Helsinki (19.01.1998 - Juhani Artto) The CEOs of the largest Finnish companies enjoyed generous salary rises amounting to 44 per cent between 1990 and 1996. Over the same period the gross income of ordinary full-time wage earners and salaried staff grew by 21 per cent.
These figures are from a report compiled by journalists Tuomo Pietiläinen and Erja Sumanen of the leading Finnish daily newspaper Helsingin Sanomat and published in the edition of 4th November 1997.
The study compares the job-related incomes of CEOs in the 14 largest Finnish companies listed on the Stock Market. As job-related income the journalists included salaries, income from option loans given to managers and remuneration from directorships of other companies.
The fattest pay packet went to Jorma Ollila, CEO of the telecommunications multinational Nokia. His income in 1996 was 3.3 million Finnish marks (1 FIM = 0.19 USD). He was closely followed by Vesa Vainio, head of Finland's largest commercial bank Merita, with an annual income of 3.1 million marks. (Merita was formed in 1995 of SYP and KOP. The general director of SYP made 1.1 million marks in 1990.)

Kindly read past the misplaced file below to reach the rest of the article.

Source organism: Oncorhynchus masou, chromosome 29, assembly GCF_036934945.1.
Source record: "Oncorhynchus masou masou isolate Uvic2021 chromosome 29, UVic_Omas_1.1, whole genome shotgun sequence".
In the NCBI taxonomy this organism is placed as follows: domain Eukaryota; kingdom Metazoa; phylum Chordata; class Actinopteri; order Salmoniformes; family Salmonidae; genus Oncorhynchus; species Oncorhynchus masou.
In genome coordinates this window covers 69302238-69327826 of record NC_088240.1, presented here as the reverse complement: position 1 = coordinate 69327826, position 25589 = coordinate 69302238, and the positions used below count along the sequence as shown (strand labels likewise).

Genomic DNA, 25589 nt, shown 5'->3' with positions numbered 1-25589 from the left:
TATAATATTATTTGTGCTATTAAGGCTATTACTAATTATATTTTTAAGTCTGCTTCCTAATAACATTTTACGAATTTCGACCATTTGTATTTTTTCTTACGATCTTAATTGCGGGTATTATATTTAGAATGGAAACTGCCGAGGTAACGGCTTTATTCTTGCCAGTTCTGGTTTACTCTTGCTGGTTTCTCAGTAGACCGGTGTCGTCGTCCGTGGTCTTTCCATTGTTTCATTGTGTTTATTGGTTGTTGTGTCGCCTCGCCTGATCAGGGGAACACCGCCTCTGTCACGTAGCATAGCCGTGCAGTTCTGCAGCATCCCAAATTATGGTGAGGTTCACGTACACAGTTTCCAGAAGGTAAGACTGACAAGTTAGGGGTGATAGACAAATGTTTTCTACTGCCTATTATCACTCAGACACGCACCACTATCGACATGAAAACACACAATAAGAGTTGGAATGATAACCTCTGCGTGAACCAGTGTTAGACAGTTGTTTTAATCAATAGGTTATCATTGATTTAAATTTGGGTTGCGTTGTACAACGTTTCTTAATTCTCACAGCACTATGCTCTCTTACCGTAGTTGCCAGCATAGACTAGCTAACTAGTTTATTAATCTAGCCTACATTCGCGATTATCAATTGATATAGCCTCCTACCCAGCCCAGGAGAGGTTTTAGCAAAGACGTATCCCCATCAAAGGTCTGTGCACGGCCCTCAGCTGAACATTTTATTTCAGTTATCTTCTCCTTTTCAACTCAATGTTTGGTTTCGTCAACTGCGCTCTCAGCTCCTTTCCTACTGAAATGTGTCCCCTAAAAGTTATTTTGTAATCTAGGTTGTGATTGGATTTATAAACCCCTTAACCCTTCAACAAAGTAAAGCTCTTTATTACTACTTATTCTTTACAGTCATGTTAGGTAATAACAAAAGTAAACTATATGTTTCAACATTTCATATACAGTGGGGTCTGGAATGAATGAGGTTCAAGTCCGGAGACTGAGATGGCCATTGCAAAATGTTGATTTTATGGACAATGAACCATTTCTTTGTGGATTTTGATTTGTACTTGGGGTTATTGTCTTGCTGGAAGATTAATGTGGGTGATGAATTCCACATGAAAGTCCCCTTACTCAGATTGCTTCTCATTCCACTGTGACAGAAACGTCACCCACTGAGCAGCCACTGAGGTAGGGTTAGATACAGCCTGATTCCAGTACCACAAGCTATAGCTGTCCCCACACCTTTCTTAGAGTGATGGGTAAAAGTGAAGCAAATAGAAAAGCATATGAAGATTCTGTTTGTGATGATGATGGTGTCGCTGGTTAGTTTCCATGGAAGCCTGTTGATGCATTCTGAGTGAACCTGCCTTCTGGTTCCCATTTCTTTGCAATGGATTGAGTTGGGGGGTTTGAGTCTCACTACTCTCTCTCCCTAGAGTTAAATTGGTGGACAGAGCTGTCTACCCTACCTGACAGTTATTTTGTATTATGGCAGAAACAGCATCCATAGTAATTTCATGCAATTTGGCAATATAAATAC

The lowest earner in the top 14 was Aatto Prihti, CEO of the leading pharmaceutical company Orion, who had to make do with only 1.4 million marks.
The leaders of the companies, which are largely owned by the State, were not put to shame by those occupying similar positions in the purely privately-owned sector. Valmet, the world leader in paper machine construction, paid 2.6 million marks to its CEO Matti Sundberg.
The biggest forest industry company UPM-Kymmene considered its number one, Juha Niemelä, to be worth 1.9 million marks. In 1996 the State-owned petrochemical complex Neste rewarded its CEO Jaakko Ihamuotila to the tune of 1.8 million marks.
This rapid growth in the earnings of top leaders follows an international trend, although the incomes of Finnish managers still lag far behind those of tycoons in the larger nations, especially the USA.